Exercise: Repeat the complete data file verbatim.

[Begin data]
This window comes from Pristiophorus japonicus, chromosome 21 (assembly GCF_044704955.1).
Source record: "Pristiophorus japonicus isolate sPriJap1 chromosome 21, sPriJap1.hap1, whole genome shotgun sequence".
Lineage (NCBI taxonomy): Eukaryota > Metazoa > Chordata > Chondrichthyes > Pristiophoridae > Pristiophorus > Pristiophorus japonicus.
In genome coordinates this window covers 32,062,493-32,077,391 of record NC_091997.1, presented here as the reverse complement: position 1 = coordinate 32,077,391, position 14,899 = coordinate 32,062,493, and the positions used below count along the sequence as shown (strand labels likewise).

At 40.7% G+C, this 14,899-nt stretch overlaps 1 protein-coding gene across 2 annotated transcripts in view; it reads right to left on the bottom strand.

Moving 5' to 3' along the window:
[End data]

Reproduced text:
This window comes from Pristiophorus japonicus, chromosome 21 (assembly GCF_044704955.1).
Source record: "Pristiophorus japonicus isolate sPriJap1 chromosome 21, sPriJap1.hap1, whole genome shotgun sequence".
Lineage (NCBI taxonomy): Eukaryota > Metazoa > Chordata > Chondrichthyes > Pristiophoridae > Pristiophorus > Pristiophorus japonicus.
In genome coordinates this window covers 32,062,493-32,077,391 of record NC_091997.1, presented here as the reverse complement: position 1 = coordinate 32,077,391, position 14,899 = coordinate 32,062,493, and the positions used below count along the sequence as shown (strand labels likewise).

At 40.7% G+C, this 14,899-nt stretch overlaps 1 protein-coding gene across 2 annotated transcripts in view; it reads right to left on the bottom strand.

Moving 5' to 3' along the window: